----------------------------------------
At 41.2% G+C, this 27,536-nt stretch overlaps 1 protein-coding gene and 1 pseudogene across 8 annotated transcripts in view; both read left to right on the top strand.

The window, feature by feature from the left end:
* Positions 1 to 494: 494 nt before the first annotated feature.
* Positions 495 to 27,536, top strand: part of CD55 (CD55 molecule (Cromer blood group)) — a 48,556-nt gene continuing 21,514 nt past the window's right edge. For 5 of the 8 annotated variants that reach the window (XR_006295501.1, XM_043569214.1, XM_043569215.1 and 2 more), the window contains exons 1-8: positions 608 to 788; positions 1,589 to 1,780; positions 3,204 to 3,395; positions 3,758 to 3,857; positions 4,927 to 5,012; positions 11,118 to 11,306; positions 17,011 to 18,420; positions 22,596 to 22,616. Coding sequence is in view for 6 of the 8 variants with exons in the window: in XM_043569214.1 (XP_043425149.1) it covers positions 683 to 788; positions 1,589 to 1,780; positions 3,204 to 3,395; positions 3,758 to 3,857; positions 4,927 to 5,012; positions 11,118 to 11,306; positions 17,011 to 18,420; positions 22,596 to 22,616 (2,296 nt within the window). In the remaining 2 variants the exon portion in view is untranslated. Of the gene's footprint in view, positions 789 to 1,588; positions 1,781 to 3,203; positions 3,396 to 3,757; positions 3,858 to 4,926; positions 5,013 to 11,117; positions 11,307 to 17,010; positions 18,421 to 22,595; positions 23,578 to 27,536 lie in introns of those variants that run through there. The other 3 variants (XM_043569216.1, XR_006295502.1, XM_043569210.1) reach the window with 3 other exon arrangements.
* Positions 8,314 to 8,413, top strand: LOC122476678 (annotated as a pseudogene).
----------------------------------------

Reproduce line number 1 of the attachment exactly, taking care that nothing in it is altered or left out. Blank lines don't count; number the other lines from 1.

At 41.2% G+C, this 27,536-nt stretch overlaps 1 protein-coding gene and 1 pseudogene across 8 annotated transcripts in view; both read left to right on the top strand.